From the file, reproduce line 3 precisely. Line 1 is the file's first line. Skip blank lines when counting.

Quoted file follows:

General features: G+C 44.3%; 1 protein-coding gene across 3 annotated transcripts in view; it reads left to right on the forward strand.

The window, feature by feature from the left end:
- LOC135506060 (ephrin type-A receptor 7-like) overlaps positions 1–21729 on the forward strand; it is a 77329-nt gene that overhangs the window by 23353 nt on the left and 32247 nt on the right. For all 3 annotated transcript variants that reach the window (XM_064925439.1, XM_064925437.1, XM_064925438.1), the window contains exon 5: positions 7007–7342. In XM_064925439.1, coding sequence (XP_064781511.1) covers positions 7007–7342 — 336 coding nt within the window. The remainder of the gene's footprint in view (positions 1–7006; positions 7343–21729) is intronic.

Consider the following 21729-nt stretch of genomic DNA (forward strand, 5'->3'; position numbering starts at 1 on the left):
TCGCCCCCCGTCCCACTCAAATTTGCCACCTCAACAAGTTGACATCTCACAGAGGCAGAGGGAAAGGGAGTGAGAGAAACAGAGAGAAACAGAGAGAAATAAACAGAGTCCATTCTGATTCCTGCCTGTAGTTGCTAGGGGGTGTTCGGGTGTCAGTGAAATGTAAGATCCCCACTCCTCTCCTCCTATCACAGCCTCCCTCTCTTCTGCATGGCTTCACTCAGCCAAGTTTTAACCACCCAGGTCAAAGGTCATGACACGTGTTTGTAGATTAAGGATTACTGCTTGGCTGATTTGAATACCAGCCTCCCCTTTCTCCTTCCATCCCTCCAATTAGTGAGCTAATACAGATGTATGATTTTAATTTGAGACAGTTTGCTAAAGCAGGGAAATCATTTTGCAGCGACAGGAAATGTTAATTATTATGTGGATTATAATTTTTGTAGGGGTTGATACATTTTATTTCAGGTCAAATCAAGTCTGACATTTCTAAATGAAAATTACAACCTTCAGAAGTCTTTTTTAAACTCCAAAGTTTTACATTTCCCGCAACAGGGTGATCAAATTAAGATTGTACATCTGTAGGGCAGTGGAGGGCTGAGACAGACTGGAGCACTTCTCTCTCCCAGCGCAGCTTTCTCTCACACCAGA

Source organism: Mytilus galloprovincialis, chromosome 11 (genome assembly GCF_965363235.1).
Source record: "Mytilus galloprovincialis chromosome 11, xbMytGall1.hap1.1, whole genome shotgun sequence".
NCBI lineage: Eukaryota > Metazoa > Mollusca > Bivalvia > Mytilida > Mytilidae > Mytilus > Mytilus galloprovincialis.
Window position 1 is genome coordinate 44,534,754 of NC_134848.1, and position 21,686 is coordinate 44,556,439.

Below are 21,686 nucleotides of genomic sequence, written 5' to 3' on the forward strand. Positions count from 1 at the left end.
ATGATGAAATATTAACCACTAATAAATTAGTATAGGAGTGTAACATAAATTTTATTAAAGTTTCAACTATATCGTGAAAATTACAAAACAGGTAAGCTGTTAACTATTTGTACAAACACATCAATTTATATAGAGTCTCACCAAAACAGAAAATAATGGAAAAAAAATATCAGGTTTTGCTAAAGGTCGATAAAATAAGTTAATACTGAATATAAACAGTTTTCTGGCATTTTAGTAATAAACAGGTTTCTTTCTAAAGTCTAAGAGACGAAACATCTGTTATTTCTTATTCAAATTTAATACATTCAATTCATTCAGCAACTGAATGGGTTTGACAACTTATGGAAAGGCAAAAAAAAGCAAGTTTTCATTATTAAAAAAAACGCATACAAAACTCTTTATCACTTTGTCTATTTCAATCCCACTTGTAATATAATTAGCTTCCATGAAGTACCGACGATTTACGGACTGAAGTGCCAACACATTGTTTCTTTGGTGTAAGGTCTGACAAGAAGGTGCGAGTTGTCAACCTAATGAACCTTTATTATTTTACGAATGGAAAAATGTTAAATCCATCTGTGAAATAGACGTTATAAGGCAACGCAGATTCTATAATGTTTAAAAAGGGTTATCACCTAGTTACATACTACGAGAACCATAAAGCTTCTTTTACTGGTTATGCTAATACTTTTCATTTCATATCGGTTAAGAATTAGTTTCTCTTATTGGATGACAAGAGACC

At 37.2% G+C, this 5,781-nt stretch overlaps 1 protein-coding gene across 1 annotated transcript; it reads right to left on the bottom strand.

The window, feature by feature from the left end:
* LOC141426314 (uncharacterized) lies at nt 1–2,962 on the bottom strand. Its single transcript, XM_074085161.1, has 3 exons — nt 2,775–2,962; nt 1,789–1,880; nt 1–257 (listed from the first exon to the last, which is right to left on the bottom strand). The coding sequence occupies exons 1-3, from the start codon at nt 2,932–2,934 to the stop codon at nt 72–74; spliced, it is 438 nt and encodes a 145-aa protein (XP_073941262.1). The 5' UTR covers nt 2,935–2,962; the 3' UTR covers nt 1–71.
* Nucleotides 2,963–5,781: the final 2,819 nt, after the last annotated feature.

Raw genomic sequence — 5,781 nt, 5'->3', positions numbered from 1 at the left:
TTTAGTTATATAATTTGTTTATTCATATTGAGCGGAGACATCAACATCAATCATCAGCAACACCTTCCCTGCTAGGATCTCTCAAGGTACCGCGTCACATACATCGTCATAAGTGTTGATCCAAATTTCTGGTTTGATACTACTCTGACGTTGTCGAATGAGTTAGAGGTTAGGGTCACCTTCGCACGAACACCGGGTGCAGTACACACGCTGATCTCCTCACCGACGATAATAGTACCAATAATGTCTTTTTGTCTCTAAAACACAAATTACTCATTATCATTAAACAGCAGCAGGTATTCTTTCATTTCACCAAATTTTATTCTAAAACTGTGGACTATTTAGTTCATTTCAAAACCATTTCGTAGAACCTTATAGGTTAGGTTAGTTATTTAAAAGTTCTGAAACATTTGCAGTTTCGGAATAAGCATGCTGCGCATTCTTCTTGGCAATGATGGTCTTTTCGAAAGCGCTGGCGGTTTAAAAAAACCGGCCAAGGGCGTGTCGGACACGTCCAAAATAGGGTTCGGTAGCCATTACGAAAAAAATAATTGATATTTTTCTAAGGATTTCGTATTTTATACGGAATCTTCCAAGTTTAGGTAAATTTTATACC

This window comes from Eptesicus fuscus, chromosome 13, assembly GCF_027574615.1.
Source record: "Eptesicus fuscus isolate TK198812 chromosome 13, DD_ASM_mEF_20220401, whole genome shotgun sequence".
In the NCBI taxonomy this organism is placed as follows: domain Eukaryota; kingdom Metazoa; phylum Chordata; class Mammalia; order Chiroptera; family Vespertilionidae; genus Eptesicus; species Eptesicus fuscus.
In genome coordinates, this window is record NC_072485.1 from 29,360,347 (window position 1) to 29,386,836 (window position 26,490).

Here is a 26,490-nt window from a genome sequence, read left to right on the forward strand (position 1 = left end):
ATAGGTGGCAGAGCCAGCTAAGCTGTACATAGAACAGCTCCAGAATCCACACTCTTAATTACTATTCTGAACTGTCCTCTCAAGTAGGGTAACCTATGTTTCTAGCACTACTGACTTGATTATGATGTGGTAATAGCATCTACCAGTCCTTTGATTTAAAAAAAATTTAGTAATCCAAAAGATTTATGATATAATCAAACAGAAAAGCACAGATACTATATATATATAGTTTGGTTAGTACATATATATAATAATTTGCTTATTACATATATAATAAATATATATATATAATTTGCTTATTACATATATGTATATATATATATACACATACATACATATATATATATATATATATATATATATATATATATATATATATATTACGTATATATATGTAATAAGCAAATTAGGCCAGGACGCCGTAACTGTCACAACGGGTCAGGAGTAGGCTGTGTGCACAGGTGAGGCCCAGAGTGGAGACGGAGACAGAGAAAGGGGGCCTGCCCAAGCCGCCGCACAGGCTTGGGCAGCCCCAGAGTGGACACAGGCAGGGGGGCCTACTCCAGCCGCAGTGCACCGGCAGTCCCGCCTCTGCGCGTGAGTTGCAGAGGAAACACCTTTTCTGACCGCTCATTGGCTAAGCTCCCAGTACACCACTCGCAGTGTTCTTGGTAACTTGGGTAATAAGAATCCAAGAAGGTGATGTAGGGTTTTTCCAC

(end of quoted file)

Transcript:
- LOC135506060 (ephrin type-A receptor 7-like) overlaps positions 1–21729 on the forward strand; it is a 77329-nt gene that overhangs the window by 23353 nt on the left and 32247 nt on the right. For all 3 annotated transcript variants that reach the window (XM_064925439.1, XM_064925437.1, XM_064925438.1), the window contains exon 5: positions 7007–7342. In XM_064925439.1, coding sequence (XP_064781511.1) covers positions 7007–7342 — 336 coding nt within the window. The remainder of the gene's footprint in view (positions 1–7006; positions 7343–21729) is intronic.